The Burglar (1957)
Novelist David Goodis, author of such classics as Dark Passage (which was turned into a 1947 classic with Humphrey Bogart and Lauren Bacall) and Down There (transformed by Francois Truffaut into the nouvelle vague masterpiece of doom Shoot the Piano Player, 1960), adapted his own novel for the screen, and Paul Wendkos, a documentary filmmaker and a fellow Philadelphian, made his feature debut directing the film. Bringing it even closer to home, Wendkos shot the film largely in Philadelphia in the summer of 1955 (Wendkos captures the sweltering atmosphere of the city in summer) and even used the Philadelphia Chamber Orchestra to perform the score.
The great character actor Dan Duryea centers the film with an easy, almost world-weary confidence as Nat Harbin, a career criminal and veteran safecracker who steals a priceless necklace and then holes up in a dump of a safe house in a seedy part of the city with his not-altogether-trustworthy gang. The voluptuous Jayne Mansfield was a rising starlet in the breathy Marilyn Monroe mold when she was cast in the lead and she oozes sexual restlessness as Gladden, who cases their jobs and moons over Nat in their downtime. Mickey Shaughnessy, best known as the cellmate mentor to Elvis Presley in Jailhouse Rock (1957), is the gang's muscle, Dohmer, and he constantly ogles and paws the shapely Gladden in the close quarters of their hideout.
Duryea ostensibly plays a 35-year-old safecracker but was in reality almost 40 when he made the film and the weary resignation in his performance makes him look every inch his age. It also makes him a believably cool customer when he has to bluff his way past a patrolman with the loot in his pocket and it adds a poignant edge to the sexual tensions-he is in love with Gladden but he's also both father figure and protective big brother. All those conflicted emotions, added to the glaring age difference, finally pushes him to send Gladden to Atlantic City while he slips into the company of Della (Martha Vickers), a worldly woman he meets in a bar. Gladden, meanwhile, is wooed in Atlantic City by a mystery man whose identity is hidden even from the audience, a sure bet that he's got ulterior motives.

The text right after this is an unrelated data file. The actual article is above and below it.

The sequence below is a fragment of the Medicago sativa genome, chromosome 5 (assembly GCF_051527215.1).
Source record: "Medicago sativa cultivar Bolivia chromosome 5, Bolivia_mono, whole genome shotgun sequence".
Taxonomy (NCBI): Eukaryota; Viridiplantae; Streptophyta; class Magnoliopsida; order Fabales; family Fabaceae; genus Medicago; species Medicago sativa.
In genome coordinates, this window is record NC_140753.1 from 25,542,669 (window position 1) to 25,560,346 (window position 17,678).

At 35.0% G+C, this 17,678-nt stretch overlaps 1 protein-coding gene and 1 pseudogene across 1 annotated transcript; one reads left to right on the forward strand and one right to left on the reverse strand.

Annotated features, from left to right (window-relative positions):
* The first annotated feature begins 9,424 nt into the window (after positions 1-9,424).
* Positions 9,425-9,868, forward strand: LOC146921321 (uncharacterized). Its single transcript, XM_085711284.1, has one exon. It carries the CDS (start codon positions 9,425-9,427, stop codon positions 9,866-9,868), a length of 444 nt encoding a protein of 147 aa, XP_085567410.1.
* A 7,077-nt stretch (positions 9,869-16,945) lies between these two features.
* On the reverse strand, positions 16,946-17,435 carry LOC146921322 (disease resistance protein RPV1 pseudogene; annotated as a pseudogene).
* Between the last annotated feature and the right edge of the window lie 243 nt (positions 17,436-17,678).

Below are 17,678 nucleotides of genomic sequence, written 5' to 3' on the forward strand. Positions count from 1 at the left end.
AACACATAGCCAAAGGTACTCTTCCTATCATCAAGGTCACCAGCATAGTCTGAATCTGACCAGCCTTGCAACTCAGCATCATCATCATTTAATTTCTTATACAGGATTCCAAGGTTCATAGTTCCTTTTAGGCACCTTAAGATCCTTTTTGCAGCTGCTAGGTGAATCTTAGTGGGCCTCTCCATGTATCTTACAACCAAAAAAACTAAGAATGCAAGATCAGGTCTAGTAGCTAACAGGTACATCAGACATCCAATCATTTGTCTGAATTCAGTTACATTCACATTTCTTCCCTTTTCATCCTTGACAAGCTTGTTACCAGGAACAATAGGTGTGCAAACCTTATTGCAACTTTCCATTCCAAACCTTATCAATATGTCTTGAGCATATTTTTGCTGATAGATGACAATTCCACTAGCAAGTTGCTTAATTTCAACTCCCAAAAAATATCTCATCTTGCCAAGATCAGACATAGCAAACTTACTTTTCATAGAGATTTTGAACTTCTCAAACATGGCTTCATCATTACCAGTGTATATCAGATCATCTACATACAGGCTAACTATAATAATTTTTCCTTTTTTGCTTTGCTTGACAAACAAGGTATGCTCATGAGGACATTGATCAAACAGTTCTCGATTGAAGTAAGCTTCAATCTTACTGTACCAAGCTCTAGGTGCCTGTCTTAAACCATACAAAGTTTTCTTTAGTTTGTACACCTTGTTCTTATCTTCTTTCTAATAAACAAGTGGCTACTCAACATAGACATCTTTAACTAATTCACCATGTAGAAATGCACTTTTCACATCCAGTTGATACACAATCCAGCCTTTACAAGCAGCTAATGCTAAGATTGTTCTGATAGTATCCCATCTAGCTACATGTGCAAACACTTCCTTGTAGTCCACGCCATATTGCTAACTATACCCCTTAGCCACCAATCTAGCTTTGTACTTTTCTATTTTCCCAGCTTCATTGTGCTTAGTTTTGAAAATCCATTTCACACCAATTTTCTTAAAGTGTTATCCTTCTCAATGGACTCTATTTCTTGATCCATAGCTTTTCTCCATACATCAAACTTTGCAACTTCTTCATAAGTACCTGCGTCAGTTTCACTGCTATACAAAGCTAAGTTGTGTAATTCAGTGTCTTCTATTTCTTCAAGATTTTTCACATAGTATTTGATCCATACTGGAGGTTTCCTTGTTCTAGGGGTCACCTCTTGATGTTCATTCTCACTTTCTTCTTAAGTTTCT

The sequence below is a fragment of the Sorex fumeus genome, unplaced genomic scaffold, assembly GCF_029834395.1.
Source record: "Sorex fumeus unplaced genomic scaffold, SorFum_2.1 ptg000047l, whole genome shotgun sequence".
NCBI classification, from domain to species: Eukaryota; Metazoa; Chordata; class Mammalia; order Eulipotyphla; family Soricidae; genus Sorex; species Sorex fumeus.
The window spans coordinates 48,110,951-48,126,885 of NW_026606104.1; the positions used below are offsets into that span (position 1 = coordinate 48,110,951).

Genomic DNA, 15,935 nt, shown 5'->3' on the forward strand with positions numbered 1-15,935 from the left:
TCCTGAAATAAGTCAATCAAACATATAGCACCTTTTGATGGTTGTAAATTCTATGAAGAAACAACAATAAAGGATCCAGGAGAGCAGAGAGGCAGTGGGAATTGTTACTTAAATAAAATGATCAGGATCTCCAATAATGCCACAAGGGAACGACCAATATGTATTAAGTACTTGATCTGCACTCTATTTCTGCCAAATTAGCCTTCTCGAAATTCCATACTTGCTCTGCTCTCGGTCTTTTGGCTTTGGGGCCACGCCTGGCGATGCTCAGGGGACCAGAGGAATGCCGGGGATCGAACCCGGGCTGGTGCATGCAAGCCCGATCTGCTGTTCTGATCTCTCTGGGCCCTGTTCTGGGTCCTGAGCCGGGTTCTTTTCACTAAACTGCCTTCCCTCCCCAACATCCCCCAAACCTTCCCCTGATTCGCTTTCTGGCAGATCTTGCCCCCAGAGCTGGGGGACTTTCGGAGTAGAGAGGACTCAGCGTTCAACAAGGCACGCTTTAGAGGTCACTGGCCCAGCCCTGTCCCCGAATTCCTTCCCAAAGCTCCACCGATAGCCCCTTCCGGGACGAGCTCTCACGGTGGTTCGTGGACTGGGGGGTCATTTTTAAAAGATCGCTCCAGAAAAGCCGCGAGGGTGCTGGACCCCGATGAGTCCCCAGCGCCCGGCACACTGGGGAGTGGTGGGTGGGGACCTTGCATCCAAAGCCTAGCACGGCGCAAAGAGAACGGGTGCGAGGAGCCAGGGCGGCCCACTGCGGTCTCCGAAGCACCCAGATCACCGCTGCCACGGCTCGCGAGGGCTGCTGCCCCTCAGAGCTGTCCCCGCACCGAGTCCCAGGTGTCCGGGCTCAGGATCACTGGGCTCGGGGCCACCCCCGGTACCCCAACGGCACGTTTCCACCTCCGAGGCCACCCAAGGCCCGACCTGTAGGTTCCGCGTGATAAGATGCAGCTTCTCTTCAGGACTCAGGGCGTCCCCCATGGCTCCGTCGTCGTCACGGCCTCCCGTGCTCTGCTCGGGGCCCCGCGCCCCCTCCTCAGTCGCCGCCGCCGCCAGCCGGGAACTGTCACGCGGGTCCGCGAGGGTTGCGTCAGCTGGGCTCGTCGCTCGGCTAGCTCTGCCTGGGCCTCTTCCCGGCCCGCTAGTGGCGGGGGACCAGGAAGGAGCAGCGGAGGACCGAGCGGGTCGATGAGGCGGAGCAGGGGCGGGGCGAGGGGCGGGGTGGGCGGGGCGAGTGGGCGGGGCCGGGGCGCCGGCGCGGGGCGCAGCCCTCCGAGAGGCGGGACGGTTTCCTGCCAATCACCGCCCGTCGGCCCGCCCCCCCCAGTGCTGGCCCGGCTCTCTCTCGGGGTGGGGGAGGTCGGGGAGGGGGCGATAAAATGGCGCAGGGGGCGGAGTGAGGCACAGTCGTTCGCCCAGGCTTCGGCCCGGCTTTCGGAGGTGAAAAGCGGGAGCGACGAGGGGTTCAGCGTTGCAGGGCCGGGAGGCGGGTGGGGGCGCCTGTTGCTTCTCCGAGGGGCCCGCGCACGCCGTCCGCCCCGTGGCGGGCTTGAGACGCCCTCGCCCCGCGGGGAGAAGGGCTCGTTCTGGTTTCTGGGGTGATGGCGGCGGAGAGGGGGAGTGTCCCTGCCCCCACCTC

By the 1950s, most crime thrillers were moving away from the stylized, shadowy romanticism of forties film noir classics and more toward a realist aesthetic influenced by films like The Naked City (1948). The Burglar begins in that mode, with a newsreel that establishes their target and an extended, largely wordless robbery sequence that observes every step of the job, but then moves into a more baroque style of stark sets, extreme angles, and stylized pulp dialogue. Realism gives way to the exaggerated images and explosive energy of The Lady from Shanghai (1947, a chase through a fun house on Atlantic City's Steel Pier all but makes the inspiration obvious) and Kiss Me Deadly (1955), but it's repressed desire rather than greed and violence that powers this hothouse thriller.
Wendkos' jagged style has the self-conscious quality of a young filmmaker anxious to show off his talent. He described the film as "experimental, ambitious, and hard to make," and reportedly shot 150,000 feet of film, an enormous amount of raw footage for a budget-minded crime film. That's one reason that the film, shot in 1955, wasn't released until 1957. But he also brings out the stir-crazy anxiety of unstable characters laying low in close quarters, the seedy corruption of bad cops on the make, and the unfulfilled longing (or in the case of Dohmer, simple lust) of characters torn between desire and devotion.
"Heartbreak and Vine," Woody Haut. Serpent's Tail, 2002.
"Goodis' Burglar Rates Rediscovery," Don Malcom. Noir City Sentinel Annual 1, 2009.
"Film Noir: The Encyclopedia," ed. Alain Silver et al. Overlook, 2010.
By Sean Axmaker